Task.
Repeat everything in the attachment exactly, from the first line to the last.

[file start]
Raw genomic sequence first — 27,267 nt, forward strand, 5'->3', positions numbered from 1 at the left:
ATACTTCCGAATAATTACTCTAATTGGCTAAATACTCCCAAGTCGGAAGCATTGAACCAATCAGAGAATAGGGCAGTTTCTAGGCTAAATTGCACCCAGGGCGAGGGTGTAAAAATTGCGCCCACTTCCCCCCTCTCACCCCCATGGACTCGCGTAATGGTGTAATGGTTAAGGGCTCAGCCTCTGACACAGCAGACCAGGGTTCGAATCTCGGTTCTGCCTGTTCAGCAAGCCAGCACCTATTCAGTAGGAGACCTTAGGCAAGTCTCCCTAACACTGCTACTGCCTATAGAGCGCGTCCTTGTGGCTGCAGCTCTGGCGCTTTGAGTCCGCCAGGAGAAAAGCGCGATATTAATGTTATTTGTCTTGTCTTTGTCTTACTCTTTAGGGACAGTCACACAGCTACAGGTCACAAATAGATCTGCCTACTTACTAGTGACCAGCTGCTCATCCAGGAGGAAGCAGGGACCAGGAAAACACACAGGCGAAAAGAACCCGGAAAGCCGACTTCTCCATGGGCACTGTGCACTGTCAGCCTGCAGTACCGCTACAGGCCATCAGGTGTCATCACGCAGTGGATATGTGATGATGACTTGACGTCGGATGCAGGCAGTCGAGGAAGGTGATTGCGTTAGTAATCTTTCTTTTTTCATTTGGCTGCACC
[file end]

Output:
Raw genomic sequence first — 27,267 nt, forward strand, 5'->3', positions numbered from 1 at the left:
ATACTTCCGAATAATTACTCTAATTGGCTAAATACTCCCAAGTCGGAAGCATTGAACCAATCAGAGAATAGGGCAGTTTCTAGGCTAAATTGCACCCAGGGCGAGGGTGTAAAAATTGCGCCCACTTCCCCCCTCTCACCCCCATGGACTCGCGTAATGGTGTAATGGTTAAGGGCTCAGCCTCTGACACAGCAGACCAGGGTTCGAATCTCGGTTCTGCCTGTTCAGCAAGCCAGCACCTATTCAGTAGGAGACCTTAGGCAAGTCTCCCTAACACTGCTACTGCCTATAGAGCGCGTCCTTGTGGCTGCAGCTCTGGCGCTTTGAGTCCGCCAGGAGAAAAGCGCGATATTAATGTTATTTGTCTTGTCTTTGTCTTACTCTTTAGGGACAGTCACACAGCTACAGGTCACAAATAGATCTGCCTACTTACTAGTGACCAGCTGCTCATCCAGGAGGAAGCAGGGACCAGGAAAACACACAGGCGAAAAGAACCCGGAAAGCCGACTTCTCCATGGGCACTGTGCACTGTCAGCCTGCAGTACCGCTACAGGCCATCAGGTGTCATCACGCAGTGGATATGTGATGATGACTTGACGTCGGATGCAGGCAGTCGAGGAAGGTGATTGCGTTAGTAATCTTTCTTTTTTCATTTGGCTGCACC